Some clues to advancing on the path we have set ourselves

The road we are walking on comes from afar. We have been able to verify this by reading texts of our history. However, there are clues that are becoming clear and that we must highlight. I will quote some of them.

  1. Interculturality and inculturation, both of them, need formative processes. You do not spontaneously “learn” them. Initial and Permanent Formation must take all of this into account.
  2. The project GOING FORTH seeks to offer a new perspective to the Order, in line of interculturality, inculturation and missionary dynamism. We will have a chance to dig deeper into it.


  1. Interculturality and inculturation must permeate the life and mission of the Order. They must come to the life of communities, to the dynamisms of formation, to spiritual approaches, to the way of understanding and living the charism, etc. They must be thought of in depth and incorporated in an intelligent, shared and Calasanctian way to the life of the Pious Schools.
  2. The critical discernment of what we do and live must also be very clear among us, to avoid accepting dynamisms, styles and customs that can and must be changed, and which are even different – and maybe contrary – to what we want to live as Piarist religious. Attention to priesthood style, dynamisms too influenced by belongings, economic functioning, etc.
  3. Inculturating the charism from intercultural communities. This can be a good synthesis of what we need to live and promote. I think it is clear that we are slowly entering that dynamic. But maybe we’re not thinking about it too much. That is why this seminar took place.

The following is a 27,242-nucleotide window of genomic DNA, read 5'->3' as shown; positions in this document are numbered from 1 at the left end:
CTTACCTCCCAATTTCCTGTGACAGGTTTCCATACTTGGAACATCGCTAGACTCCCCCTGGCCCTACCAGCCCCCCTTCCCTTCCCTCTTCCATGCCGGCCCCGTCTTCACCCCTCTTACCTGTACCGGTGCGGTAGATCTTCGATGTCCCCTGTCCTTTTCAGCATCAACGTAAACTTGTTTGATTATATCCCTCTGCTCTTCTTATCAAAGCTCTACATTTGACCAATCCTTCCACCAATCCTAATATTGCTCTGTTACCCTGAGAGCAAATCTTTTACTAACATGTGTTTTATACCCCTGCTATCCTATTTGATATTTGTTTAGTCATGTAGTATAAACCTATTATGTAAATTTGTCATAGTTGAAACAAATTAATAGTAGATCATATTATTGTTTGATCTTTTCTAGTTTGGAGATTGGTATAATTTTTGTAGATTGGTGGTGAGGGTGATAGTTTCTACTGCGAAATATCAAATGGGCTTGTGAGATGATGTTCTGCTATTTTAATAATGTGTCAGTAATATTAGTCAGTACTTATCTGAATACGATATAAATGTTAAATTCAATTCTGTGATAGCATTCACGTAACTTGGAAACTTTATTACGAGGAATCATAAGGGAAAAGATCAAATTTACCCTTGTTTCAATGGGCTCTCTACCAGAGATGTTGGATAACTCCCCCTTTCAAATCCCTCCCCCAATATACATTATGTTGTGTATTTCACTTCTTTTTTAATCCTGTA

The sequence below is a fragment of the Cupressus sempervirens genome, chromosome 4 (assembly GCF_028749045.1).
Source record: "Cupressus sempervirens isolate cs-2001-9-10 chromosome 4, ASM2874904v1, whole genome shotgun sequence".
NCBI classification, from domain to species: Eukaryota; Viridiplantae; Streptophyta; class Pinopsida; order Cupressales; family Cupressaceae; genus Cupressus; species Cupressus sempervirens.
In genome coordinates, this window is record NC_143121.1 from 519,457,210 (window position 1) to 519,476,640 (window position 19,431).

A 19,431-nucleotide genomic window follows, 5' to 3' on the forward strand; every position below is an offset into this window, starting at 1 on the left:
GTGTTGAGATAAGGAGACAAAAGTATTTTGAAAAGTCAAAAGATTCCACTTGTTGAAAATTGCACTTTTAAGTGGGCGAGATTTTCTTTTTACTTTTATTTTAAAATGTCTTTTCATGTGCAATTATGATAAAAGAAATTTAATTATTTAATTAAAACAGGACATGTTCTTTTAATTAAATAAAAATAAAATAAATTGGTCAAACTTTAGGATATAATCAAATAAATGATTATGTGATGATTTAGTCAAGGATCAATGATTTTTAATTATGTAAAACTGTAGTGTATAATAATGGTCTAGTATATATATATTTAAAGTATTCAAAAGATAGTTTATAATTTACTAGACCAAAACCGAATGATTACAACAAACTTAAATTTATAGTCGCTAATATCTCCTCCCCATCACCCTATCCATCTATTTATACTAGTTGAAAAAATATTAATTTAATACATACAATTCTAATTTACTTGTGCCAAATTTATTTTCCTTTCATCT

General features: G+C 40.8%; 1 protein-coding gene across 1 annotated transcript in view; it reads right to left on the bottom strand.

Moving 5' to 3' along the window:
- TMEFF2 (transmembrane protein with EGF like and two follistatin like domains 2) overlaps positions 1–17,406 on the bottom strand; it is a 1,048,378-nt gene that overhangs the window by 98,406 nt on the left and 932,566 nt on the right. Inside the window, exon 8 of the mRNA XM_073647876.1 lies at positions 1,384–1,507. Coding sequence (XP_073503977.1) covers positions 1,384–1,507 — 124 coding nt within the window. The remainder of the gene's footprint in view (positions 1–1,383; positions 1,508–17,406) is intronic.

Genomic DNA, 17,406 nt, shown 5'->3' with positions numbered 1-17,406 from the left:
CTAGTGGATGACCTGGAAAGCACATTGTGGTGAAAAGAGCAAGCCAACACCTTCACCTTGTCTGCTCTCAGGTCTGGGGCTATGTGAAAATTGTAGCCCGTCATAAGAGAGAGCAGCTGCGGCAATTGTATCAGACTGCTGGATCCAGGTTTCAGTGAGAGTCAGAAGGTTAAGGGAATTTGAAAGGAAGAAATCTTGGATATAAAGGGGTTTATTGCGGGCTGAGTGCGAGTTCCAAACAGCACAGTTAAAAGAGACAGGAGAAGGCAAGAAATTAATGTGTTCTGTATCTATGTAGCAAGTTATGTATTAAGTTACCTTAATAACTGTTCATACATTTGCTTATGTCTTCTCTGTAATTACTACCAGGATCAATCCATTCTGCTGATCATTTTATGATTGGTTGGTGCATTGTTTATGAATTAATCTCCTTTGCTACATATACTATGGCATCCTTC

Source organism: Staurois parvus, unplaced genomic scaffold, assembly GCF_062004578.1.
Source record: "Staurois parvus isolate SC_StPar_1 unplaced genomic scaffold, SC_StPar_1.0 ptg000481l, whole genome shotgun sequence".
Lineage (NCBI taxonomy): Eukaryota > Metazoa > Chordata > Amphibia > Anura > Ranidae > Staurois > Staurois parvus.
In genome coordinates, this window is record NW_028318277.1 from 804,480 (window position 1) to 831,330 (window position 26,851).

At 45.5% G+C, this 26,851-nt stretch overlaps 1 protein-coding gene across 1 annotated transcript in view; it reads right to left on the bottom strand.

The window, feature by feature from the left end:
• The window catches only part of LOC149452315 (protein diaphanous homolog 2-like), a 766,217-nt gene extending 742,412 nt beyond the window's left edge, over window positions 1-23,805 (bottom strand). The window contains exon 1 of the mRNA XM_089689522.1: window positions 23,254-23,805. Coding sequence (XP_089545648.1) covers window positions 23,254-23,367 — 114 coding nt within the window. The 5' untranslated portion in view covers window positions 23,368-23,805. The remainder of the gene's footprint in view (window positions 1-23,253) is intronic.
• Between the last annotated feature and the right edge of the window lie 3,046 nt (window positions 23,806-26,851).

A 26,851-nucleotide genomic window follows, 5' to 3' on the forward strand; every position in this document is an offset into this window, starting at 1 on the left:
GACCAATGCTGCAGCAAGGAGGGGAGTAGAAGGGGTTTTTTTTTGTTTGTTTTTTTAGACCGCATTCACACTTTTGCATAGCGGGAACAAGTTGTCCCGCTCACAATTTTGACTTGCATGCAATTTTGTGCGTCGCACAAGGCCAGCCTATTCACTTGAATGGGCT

4. We are advancing what we call the “Piarist presence model”. I think that introducing these two dynamisms into the projects of each presence will help us to enrich our experience of each of them and to move in the right direction.

I invite you all to work on the materials developed in our seminar, and to offer your contributions for a better and more appropriate experience of our charism in all the Pious Schools.

Get a fraternal hug.


Fr Pedro Aguado Sch. P.

Father General




[1] Pope Francis. Letter to the President of the Pontifical Ecclesiastical Academy, February 11, 2020.

[2] St. Paul VI. “Evangelii Nuntiandi” 18-19

[3] General Congregation. “Religious, educational and missionary presence of the Pious Schools. Point VIII.6. CUADERNOS Collection N º 12. 1987

[4] General Congregation. “Witnesses of Jesus and disciples of Calasanz in Asia”. CUADERNOS Collection, point 67.

[5] Senior Superiors of America. “Incarnation of the Pious Schools in Latin America”. Point 3.1, page 29. COLLECTION CUADERNOS, N º 17.